Karlovic's power is futile against Federer
Giant Croat's limitations are exposed as world No 2 coolly continues progress
Thursday 02 July 2009
To those who had contested – or observed, rather – 79 unbroken service games from Ivo Karlovic on his way into the last eight, it may or may not have been tennis. In the end, however, you found yourself admitting a pang of sympathy for the big man yesterday when he encountered one of the all-time tennis thoroughbreds, and was duly exposed as a one-trick pony.
Roger Federer, the seraph of the sward, ended the Croatian ogre's immaculate service run at this tournament as early as the fourth game. Afterwards, Karlovic attributed the immediacy of this breakthrough not only to Federer's "unbelievable" returns, but also to the dazzle of the sun, which he redressed with a natty pair of shades. Somehow, after losing 6-3, 7-5, 7-6 in just 103 minutes, it seemed all too fitting. Here, plainly, Icarus was flying too close to the sun.
At 6ft 10in, of course, the tallest player in ATP history takes pretty literal liberties with the ozone layer. If you want to lob Karlovic, you first need to get clearance from air traffic control. But the reality was that even Federer would seldom prolong their exchanges sufficiently to resort to such extremes.
Everyone in Centre Court knew what they were in for, their fans twitching like butterflies in the bleaching heat. Points would be nasty, brutish and short. In seeing off Jo-Wilfried Tsonga in the third round, Karlovic had detonated no fewer than 46 aces. On the other hand, Karlovic's game is otherwise so chronically lacking that his only conceivable strategy against Federer was presumably to hang in there for three tiebreaks.
Should we have felt some unease, then, about this confusion between different altitudes? Should a Grand Slam quarter-final – Karlovic's first, at the age of 30 – ever be reduced to such a freak show? Federer himself furnished the best of answers, both on and off the court. First, he proved that what divides a champion from the rest is a wholesome equilibrium of talents. His own serve, for instance, is not too shabby. Indeed, it yielded just three points through the first set. And above all there was the mental resilience so conspicuously lacking in Tsonga, who lost faith in his own, very considerable talents. Federer did not betray the faintest exasperation as he strolled along the baseline after another 138mph ace. His time would come.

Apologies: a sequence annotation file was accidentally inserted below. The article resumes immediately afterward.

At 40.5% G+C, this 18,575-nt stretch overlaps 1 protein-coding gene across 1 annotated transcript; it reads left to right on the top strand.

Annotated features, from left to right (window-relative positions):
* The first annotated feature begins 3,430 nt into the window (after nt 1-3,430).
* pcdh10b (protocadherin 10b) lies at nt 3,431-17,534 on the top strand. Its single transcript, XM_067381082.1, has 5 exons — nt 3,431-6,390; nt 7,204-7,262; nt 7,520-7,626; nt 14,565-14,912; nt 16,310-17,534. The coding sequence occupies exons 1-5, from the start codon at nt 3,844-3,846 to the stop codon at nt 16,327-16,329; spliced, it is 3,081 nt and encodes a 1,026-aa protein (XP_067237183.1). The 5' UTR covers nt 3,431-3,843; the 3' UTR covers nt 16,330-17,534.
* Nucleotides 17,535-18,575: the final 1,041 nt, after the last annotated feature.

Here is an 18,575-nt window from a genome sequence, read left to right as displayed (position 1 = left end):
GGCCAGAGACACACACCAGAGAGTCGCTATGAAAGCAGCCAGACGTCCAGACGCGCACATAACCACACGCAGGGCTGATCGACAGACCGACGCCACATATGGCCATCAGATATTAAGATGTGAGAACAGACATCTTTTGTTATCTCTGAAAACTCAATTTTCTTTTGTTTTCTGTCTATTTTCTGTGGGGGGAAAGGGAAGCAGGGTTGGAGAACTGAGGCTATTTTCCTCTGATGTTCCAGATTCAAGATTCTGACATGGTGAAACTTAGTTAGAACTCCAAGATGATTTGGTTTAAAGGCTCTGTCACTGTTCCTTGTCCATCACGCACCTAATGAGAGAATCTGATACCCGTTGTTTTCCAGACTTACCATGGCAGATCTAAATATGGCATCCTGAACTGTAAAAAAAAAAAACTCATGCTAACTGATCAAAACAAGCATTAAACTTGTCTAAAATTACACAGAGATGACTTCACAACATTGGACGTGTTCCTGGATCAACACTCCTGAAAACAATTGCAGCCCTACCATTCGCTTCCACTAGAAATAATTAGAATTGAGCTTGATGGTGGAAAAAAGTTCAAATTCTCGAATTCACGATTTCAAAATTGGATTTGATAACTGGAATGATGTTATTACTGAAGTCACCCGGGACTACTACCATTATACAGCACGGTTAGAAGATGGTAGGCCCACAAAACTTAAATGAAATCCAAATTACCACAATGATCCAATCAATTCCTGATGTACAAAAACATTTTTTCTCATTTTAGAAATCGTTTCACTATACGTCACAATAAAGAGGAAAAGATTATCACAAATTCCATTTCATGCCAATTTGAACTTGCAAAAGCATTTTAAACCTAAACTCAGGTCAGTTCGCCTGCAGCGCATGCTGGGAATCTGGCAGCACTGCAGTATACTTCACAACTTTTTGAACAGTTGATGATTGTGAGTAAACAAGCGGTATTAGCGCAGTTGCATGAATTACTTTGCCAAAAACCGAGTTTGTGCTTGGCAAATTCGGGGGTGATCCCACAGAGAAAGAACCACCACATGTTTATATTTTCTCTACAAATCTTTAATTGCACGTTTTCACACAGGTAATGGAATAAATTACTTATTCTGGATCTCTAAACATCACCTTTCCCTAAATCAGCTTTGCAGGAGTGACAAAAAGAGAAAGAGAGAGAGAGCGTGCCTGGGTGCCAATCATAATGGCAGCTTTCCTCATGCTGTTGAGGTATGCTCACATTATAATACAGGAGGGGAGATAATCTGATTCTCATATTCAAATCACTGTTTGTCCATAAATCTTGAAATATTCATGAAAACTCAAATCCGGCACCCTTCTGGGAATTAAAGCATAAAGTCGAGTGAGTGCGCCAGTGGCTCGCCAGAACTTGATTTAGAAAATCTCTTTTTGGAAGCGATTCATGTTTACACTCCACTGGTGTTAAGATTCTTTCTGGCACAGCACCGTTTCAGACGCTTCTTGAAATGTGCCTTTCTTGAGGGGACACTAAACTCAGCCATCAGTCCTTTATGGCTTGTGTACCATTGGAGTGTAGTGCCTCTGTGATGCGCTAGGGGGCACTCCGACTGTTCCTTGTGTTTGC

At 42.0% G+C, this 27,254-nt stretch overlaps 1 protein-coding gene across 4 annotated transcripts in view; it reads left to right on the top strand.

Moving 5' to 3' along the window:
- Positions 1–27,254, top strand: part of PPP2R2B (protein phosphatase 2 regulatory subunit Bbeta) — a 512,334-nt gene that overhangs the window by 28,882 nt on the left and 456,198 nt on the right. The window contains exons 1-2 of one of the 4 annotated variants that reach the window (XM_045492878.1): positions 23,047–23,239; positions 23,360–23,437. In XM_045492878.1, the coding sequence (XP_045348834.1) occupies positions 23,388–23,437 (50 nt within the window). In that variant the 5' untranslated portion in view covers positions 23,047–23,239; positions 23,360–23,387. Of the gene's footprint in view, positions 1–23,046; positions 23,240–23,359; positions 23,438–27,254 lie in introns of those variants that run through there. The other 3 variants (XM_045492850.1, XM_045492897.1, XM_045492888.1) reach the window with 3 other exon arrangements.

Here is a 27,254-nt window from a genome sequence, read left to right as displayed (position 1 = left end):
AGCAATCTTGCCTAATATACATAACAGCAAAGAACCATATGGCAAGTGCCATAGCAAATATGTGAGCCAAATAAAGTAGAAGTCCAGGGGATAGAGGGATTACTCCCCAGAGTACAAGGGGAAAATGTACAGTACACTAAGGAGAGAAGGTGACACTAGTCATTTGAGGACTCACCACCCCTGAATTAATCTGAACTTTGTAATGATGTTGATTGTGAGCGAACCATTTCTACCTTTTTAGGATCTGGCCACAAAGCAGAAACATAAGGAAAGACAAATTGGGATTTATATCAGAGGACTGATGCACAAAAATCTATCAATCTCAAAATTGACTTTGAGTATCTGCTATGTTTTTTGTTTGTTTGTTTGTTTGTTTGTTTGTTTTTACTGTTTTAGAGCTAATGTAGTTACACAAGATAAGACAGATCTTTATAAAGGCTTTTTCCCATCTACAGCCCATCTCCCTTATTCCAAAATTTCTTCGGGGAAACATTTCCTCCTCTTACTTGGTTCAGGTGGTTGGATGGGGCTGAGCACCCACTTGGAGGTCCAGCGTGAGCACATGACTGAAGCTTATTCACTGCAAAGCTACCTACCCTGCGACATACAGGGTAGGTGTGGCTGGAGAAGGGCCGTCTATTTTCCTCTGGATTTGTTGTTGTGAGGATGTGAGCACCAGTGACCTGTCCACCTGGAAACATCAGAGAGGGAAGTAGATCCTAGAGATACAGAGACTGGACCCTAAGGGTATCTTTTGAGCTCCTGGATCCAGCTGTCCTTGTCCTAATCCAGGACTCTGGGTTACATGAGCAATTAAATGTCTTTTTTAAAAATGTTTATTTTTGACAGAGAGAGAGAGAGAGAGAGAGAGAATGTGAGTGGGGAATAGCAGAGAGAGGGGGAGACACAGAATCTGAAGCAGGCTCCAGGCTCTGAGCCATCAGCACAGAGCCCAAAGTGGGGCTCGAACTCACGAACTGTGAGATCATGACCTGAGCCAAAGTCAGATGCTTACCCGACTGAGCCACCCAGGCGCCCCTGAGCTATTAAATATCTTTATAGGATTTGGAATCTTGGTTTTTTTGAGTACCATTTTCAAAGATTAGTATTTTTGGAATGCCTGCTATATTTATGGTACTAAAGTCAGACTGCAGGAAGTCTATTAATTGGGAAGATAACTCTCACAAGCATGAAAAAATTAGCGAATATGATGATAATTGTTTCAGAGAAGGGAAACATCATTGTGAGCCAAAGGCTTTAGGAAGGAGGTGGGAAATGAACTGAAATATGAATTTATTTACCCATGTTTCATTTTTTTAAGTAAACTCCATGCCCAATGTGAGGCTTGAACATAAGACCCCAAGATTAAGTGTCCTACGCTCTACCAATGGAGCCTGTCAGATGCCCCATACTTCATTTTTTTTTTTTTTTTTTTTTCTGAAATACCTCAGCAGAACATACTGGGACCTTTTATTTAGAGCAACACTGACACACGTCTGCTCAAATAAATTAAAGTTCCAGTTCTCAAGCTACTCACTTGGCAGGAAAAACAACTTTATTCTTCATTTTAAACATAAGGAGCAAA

Then, after the match, Federer showed dignity and respect when invited to disparage his opponent's antediluvian game. "Look, everybody plays different, you know?" he said. "I enjoy playing Ivo. It's not fair to call him boring. He's got a phenomenal serve. The way he backs it up with his volleys, it's quite something. I think it's exciting, actually, to go see him play. I thought it was an excellent match."
But while Federer had indeed been obliged to prise open his opportunities, in doing so he amply disclosed the abyss dividing the two men. On one glide, he muffled a drop shot with a delicacy so beyond his opponent's comprehension that he was walking back even as Karlovic pounded clumsily towards the ball.
As in the first set, Federer settled the second with a sequence of stabbed, instinctive returns, this time as Karlovic served at 5-6. And while Karlovic had the effrontery to force a deuce – the only one of the match – in the third set, Federer peremptorily dismissed the crisis. Both players then made perfunctory haste towards the tiebreak, but that was only ever going to go one way. Karlovic, to his credit, did not miss a first serve, but a whipped backhand on to the baseline secured Federer four match points.
Karlovic had mustered just three of his 23 aces in the first set, and missed several rudimentary volleys. Intimidation means different things to different people. Mild as he is, away from the service line, Karlovic confessed his awe afterwards. "Maybe the best player ever," he said. "But on grass he's by far the best, I think."
Federer now meets Tommy Haas, who recently took the first two sets off him at Roland Garros. How had he got himself out of that pickle? "Belief, I guess," Federer said. "I was playing well, but he was ahead. It was maybe hard to accept. But I stayed calm."
He duly extends his record sequence of Grand Slam semi-finals to 21. "Where I'm definitely good is like when it really matters, and you get maybe only a couple of chances a match," he said. "I know I will believe. The opponent knows it, too."
A man for all seasons, surfaces, situations. The very antithesis, that is to say, of his opponent yesterday. And for showing us the difference, we can be grateful to both.
Numbers game: Wham-bam tennis
13 Games were played before a rally of 15 shots or more was achieved.
27 games were played before Federer was taken to deuce in a service game.
2 Breaks were achieved in the entire match, both on Karlovic's serve.
94 per cent was the ratio of points won by Federer on his first serve.
23 aces were served by Karlovic throughout the match.
129 MPH was the average speed of Karlovic's first-serve.
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